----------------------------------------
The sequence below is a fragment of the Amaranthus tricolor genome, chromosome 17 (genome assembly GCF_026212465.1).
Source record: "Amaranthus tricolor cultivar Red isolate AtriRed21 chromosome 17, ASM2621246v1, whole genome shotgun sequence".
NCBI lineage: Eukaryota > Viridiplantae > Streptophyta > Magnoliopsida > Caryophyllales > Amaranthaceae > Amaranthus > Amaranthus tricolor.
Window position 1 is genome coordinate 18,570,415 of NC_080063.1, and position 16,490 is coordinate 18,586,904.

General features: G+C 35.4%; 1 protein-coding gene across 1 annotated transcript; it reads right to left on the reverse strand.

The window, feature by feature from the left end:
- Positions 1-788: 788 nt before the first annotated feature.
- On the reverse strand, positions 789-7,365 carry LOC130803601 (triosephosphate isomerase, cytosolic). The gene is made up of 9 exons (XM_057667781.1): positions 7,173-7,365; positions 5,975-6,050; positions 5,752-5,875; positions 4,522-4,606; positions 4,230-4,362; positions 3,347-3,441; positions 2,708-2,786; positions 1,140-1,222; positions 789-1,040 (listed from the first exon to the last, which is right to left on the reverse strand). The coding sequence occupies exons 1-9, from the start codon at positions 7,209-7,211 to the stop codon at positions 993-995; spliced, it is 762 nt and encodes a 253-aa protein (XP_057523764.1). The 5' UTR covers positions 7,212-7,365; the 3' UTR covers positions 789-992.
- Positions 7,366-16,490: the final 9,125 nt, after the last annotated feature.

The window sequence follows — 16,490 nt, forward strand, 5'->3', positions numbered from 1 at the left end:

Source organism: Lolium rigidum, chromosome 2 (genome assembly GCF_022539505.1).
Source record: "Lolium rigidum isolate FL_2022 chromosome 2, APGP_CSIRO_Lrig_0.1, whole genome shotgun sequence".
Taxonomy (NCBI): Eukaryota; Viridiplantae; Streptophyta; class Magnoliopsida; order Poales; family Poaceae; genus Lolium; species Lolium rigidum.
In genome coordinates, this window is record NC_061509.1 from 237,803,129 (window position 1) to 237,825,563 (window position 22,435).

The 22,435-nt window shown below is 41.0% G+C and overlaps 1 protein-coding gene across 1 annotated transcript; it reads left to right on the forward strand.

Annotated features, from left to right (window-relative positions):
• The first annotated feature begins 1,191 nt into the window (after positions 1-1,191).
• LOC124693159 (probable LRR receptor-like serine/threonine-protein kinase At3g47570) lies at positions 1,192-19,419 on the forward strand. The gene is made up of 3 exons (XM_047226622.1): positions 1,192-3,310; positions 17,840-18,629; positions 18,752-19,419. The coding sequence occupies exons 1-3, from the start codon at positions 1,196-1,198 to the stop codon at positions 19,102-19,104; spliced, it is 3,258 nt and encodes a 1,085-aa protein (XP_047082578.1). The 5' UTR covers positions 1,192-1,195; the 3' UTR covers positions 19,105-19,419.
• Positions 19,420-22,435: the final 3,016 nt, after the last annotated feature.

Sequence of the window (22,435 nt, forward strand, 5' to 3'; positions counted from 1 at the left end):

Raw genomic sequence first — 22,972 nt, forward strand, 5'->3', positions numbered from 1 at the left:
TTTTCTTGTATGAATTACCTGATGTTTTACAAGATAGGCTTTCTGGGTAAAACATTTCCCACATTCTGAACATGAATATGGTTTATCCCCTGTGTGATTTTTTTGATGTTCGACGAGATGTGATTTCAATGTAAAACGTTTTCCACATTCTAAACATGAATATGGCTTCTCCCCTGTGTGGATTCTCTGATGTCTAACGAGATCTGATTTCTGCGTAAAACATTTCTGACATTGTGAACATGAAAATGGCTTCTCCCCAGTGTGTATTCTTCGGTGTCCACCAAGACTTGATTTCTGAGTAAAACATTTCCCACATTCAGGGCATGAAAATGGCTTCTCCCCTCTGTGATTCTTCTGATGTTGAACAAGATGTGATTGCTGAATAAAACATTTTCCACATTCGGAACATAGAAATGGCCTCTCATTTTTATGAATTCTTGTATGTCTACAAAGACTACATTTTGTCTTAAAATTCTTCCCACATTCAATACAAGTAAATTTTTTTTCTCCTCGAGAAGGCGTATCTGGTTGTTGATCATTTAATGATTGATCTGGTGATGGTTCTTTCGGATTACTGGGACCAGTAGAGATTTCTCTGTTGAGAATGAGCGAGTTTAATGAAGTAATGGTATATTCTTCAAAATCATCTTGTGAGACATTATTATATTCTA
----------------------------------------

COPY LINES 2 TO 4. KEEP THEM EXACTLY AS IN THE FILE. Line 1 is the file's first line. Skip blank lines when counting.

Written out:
Source record: "Amaranthus tricolor cultivar Red isolate AtriRed21 chromosome 17, ASM2621246v1, whole genome shotgun sequence".
NCBI lineage: Eukaryota > Viridiplantae > Streptophyta > Magnoliopsida > Caryophyllales > Amaranthaceae > Amaranthus > Amaranthus tricolor.
Window position 1 is genome coordinate 18,570,415 of NC_080063.1, and position 16,490 is coordinate 18,586,904.